Judge’s report: Science Fiction Story – May 2015

“Science fiction is the literature of the human species encountering change, whether it arrives via scientific discoveries, technological innovations, natural events, or societal shifts.”

It is part of human nature to look into the future. Our very anatomy propagates the notion: our eyes look forward. Although we have the power to glance to the sides, and sometimes even turn around and look back, our natural state drives us to look forward. Our bodies are engineered for easy forward movement; we associate betterment with going ‘up’.

It is natural, therefore, that the tendency of looking forward appears in literature. Many authors have written about the future: the future of individuals, the future of nations, the future of the species, the future of the universe.

Science fiction is integrated into modern society. From household names like Star Wars, Star Trek and Stargate Atlantis, to obscure novels predicting the future (sometimes scarily accurately) – the genre lives and breathes with us.

In a world of the cloud, smart phones, Skype, snapscan, finger print identification, apps and virtual reality, science fiction has also, to an extent, become less fiction and more reality.

There is, however, a certain stigma associated with science fiction, especially in the literary world.

It can often be seen as a ‘lesser’ genre; not literary enough. Not focused on character development enough. Too far removed from reality to successfully associate with. But these critiques can be uttered against any genre. In my experience, a good story is a good story, and the genre informs the context. Think of George Orwell’s 1984. Pure science fiction.

Critically acclaimed. Fantastic. If someone manages to write a good story, with solid characters, motivations, and a world even the most sceptical of readers can visualise, the genre becomes almost irrelevant.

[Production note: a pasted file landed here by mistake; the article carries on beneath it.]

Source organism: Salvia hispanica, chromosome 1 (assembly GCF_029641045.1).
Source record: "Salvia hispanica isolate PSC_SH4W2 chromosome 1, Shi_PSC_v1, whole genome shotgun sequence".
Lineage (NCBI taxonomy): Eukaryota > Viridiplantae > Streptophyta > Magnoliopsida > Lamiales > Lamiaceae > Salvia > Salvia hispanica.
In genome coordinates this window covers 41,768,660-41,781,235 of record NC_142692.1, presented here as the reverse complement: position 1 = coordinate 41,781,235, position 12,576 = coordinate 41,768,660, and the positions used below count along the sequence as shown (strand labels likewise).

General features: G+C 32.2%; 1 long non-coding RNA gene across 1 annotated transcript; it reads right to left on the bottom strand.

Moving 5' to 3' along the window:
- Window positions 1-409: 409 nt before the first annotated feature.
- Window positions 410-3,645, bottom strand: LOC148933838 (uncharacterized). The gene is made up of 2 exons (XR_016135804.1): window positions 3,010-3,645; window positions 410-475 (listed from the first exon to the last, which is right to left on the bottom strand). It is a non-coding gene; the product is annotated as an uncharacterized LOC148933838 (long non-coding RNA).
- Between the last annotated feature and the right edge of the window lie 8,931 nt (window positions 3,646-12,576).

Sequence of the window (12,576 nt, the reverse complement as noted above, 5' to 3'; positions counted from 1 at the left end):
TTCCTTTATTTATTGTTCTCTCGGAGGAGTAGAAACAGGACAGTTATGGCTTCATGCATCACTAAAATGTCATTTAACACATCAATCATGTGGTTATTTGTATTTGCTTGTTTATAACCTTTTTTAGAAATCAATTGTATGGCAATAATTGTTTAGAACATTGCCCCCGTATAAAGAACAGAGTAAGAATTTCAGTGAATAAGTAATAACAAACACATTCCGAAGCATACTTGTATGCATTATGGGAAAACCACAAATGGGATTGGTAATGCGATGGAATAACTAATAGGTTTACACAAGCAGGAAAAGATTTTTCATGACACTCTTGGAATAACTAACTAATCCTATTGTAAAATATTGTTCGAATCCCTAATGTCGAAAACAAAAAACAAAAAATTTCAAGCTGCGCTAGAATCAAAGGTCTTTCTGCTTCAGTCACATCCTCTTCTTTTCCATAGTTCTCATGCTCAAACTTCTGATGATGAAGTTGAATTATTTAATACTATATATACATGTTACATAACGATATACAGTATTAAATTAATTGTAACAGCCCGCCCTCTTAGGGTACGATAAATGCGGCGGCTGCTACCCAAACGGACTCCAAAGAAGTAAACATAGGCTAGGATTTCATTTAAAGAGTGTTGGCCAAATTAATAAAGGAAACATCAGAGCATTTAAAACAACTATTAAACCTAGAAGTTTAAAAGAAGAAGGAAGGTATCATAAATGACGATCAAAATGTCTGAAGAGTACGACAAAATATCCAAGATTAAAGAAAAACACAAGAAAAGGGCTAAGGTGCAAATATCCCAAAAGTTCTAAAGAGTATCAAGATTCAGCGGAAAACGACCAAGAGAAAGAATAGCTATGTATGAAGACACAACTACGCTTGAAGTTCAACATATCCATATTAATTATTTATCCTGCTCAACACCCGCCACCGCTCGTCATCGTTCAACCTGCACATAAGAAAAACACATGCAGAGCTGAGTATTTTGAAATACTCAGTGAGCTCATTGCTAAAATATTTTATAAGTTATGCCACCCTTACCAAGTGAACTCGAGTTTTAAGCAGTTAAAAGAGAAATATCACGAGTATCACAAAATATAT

For example: Jane Austen. None of us live in the 19th century, none of us were even alive back
then. But we relate to it. We understand it. We get it. We hear the carriage crunching on the gravel. Because Austen could write.

And to my great delight, I can confirm that the members of the SAWC can write. For the Science Fiction short story submission, the Circle’s members produced stories of interstellar travel, personality-altering microchips, teleportation and science-induced immortality, to mention but a few. The stories were, for the most part, well-constructed, thoughtful and clever. I was very happy to see the writers’ imaginations brought to life; beautiful ideas, beautiful worlds born.

But part of the process of judging writing, is to identify certain shortcomings. My advice to the writers, and in fact, to all writers, is this: remember that stories are inevitably about the people in them. The reader wants to care for a character. We want to be interested enough in the person (who may or may not be human) to read on. Don’t place all of your attention on world-building or science, and neglect the core of the story.

And don’t forget to edit your work. Edit it in two ways: 1. Eliminate spelling mistakes, grammar and punctuation issues. They are jarring, and can detract from the value of your actual writing. 2. Edit your work from a developmental point of view. Write it, leave it, read it again. Cogitate over it. And don’t be afraid to cut words. Writers are very sentimental over every word they write – but sometimes the delete button is your best friend. Don’t be afraid to rewrite – it will do you good in the end.

Remember Ernest Hemingway’s wise words: “Write drunk – edit sober.”

Having said that – this competition’s stories were of a very high quality, and the SAWC is doing a sterling job of training writers with a future in publishing.

A job well done, and may the force be with you all!

Marius Du Plessis